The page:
Common Sense by Miriam Sagan

Let’s hope we all have the sense we were born with–or at least the sense God gave a goose. What is common sense? Actually you might call it critical thinking lite. It is the ordinary way of synthesizing experience, the information that comes in through the senses, and a commitment to simplicity. It partakes of conventional wisdom without being limited to it. Put simply, it is thinking for yourself while acknowledging consensus reality.

It is also currently in short supply–in our politics, our pandemic response, and in our understanding of our own lives.

And common sense is NOT magical thinking. Magical thinking at its most extreme can be full blown paranoia. Even a mild case can obscure reality in dangerous ways.

To practice common sense, consider the following approaches.

1. You Cannot See The Future.

No one can. No expert, no psychic, no adamant friend or relative can. Human beings are not designed that way, and that is probably a good thing. Ursula Le Guin says it is the thing that makes life bearable–and if I examine this I can see she is right.

Years before I was born my dad Eli and his father George were at the race track. George wanted to buy a tip sheet. My dad said: if the tip sheet is right, the guy selling it would be busy betting and winning. He’d be rich today!

In today’s world, people are selling doomsday advice. No need to buy it.

2.The Simplest Explanation Is The Most Likely.

This of course is Occam’s Razor–which is such a cool idea. And you can use it right now! Here is the Oxford definition: The principle (attributed to William of Occam) that in explaining a thing no more assumptions should be made than are necessary.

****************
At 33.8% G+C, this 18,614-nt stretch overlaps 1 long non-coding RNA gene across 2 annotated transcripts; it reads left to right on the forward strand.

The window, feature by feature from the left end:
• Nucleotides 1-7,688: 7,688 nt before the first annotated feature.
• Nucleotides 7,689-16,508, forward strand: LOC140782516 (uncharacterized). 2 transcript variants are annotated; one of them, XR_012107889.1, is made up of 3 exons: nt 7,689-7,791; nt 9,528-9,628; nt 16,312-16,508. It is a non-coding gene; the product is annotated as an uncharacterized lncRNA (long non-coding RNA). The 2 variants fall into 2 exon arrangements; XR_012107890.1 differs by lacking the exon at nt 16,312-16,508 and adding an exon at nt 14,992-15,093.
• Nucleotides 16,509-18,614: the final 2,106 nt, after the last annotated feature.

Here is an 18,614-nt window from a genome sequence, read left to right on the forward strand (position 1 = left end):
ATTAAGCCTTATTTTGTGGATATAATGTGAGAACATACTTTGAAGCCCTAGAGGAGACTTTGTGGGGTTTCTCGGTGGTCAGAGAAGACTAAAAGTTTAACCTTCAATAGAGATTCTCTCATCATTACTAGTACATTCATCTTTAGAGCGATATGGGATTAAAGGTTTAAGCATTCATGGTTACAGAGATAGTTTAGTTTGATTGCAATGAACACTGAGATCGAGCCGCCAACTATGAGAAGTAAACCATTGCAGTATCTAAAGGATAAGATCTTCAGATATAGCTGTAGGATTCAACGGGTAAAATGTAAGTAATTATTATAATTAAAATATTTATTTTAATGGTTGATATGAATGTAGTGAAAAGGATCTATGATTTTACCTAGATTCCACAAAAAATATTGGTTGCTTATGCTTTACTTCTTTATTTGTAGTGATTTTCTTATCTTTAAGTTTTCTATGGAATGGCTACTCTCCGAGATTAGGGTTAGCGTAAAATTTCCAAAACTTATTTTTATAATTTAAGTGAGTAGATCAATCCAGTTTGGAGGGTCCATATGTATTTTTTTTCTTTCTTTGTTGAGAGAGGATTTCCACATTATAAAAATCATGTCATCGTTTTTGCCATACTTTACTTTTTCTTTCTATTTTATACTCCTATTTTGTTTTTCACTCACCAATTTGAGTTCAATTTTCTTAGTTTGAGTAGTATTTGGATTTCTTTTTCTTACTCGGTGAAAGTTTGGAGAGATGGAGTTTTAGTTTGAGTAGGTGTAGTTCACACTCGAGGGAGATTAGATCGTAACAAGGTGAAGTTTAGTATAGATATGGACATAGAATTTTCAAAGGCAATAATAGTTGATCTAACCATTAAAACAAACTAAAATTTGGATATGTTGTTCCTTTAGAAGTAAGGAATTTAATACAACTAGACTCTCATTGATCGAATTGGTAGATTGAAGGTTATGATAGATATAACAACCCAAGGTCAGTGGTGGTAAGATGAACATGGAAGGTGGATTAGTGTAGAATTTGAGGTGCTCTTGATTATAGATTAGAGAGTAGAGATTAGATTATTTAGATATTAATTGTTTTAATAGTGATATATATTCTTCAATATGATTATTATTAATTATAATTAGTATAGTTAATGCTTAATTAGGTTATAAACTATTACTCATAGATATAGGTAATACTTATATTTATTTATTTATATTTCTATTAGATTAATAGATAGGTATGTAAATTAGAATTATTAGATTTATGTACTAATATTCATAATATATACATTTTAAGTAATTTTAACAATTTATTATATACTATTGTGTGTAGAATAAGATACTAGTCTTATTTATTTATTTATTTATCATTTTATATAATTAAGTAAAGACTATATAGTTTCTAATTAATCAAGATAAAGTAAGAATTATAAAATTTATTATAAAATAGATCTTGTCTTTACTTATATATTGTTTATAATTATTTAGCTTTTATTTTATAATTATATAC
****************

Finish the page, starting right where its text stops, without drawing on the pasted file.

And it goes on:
Conspiracy theories are the exact opposite of this. They aren’t just elaborate, improbable, and often full of prejudice and hate. They are very very unlikely.

No need to buy these either.

3. Actions have consequences.

Not always, and not always clearly. And indeed, evil isn’t exactly punished nor good rewarded. However, common sense tells you broken plumbing will not fix itself, nor will Brownies write your novel while you are sleeping.

Human action is limited. The random quality of the universe, invisible causation, and just plain fate play their daily parts in our lives. Can you have good health habits and still get sick? Of course. Conversely, can you have terrible habits and enjoy perfect health? Not for long.

So my current goals do not include “do not get covid.” Why? I do NOT HAVE GOALS THAT I CANNOT MEET. For example, “wash my hands” is under my control. The trajectory of a pandemic is not.

For me a goal might be to plant a garden, read or write something difficult, show up consistently for friends and family, or cook a nice meal for the homeless shelter. I can do these things, set the goal, and follow through on the action items. I don’t have magical thinking goals like “be famous” or “get rich” or “live forever.” I hate to fail, and don’t want to set up for failure.

Annie Duke, world poker champion, who wrote “Thinking in Bets” says it is difficult to practice critical thinking all alone. And she is right–it’s good to have a partner–or several. Who can help you keep your mind on a rational track, avoid extreme thinking, and never believe giant reptiles in disguise rule the world?

Find that person–or people–and spend your money on a nice treat for them, not a tip sheet at the track.

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About Miriam Sagan

I'm blogging about poetry, land art, haiku, women artists, road trips, and Baba Yaga at Miriam's Well ( The well is ALWAYS looking to publish poetry on our themes, sudden fiction, and guest bloggers and musers.

4 thoughts on “Common Sense by Miriam Sagan

  1. Thank you Miriam. Beautifully phrased and important to be reminded of what you have powerfully put out there. The best poetry arrives through the sanity of the poet’s imagination.

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